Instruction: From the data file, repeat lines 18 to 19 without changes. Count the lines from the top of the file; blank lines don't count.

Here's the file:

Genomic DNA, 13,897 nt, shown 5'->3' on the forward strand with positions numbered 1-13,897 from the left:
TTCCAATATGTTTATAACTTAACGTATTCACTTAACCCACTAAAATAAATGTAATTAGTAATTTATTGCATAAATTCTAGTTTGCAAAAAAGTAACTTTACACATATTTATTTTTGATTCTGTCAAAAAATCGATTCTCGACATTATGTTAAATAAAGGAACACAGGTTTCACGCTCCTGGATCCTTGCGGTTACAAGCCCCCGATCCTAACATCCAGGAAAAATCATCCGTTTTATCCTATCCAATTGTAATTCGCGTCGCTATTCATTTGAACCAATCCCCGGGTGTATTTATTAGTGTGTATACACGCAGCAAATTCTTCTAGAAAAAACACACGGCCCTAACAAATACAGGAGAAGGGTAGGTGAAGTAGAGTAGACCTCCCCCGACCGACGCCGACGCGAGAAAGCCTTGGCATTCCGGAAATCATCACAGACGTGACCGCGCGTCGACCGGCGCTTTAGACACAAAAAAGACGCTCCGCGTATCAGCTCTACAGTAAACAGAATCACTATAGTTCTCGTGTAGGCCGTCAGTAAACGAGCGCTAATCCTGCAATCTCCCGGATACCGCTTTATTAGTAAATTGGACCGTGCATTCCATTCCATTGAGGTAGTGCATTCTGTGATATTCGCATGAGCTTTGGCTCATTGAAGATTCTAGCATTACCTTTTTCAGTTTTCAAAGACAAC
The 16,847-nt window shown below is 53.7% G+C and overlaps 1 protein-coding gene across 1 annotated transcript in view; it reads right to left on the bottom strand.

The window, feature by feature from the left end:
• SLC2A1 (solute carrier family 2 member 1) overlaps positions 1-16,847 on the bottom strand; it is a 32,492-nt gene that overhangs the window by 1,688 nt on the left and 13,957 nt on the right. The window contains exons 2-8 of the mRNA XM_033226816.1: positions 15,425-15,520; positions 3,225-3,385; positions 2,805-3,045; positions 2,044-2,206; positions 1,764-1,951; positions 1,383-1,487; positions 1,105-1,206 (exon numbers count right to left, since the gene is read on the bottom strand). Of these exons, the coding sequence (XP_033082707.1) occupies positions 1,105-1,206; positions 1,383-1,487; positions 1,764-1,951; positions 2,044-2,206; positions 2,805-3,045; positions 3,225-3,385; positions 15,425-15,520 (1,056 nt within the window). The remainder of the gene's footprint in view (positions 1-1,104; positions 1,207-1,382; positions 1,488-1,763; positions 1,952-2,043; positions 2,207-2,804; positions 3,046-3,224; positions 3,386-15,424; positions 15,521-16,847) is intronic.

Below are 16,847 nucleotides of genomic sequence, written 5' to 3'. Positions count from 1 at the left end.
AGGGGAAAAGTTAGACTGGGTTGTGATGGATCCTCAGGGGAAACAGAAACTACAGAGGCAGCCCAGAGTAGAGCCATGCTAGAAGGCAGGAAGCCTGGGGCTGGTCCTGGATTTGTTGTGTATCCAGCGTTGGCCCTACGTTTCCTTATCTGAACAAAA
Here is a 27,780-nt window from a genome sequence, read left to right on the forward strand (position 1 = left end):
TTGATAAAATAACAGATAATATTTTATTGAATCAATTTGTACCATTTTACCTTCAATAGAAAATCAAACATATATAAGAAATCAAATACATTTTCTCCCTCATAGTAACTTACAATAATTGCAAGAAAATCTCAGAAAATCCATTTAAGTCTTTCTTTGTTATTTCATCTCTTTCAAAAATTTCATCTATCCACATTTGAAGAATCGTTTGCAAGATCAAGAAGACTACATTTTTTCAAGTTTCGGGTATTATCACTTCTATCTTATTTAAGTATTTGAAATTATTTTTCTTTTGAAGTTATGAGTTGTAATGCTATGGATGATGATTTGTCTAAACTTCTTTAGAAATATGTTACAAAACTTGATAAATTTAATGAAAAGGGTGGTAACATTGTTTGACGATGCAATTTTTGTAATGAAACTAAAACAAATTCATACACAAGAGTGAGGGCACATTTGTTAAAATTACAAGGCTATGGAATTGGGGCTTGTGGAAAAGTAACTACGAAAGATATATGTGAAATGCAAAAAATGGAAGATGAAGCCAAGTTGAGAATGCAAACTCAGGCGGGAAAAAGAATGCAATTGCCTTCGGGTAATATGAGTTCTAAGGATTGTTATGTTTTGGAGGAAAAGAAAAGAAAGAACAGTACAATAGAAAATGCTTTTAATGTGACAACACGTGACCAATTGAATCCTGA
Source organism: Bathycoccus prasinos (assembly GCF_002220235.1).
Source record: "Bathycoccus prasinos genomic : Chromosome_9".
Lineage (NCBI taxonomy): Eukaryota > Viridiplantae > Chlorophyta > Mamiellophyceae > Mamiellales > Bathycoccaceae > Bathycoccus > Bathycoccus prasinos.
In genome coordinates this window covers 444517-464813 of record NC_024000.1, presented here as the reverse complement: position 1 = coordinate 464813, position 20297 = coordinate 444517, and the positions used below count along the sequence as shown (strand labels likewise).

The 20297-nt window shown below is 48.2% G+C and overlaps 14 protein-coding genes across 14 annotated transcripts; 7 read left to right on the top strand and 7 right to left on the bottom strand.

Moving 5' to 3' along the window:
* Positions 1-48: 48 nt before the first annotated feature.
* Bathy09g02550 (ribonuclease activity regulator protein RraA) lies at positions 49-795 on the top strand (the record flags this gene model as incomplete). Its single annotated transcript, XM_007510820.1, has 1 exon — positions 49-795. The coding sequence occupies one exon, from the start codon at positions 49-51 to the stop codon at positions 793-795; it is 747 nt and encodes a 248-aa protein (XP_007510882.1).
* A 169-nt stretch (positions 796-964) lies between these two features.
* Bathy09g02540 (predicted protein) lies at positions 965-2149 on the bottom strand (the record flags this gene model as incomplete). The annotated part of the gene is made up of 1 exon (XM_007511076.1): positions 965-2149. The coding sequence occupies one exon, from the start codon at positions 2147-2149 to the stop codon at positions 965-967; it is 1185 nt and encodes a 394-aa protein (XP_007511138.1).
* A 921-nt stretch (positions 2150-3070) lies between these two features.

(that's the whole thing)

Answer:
* A 169-nt stretch (positions 796-964) lies between these two features.
* Bathy09g02540 (predicted protein) lies at positions 965-2149 on the bottom strand (the record flags this gene model as incomplete). The annotated part of the gene is made up of 1 exon (XM_007511076.1): positions 965-2149. The coding sequence occupies one exon, from the start codon at positions 2147-2149 to the stop codon at positions 965-967; it is 1185 nt and encodes a 394-aa protein (XP_007511138.1).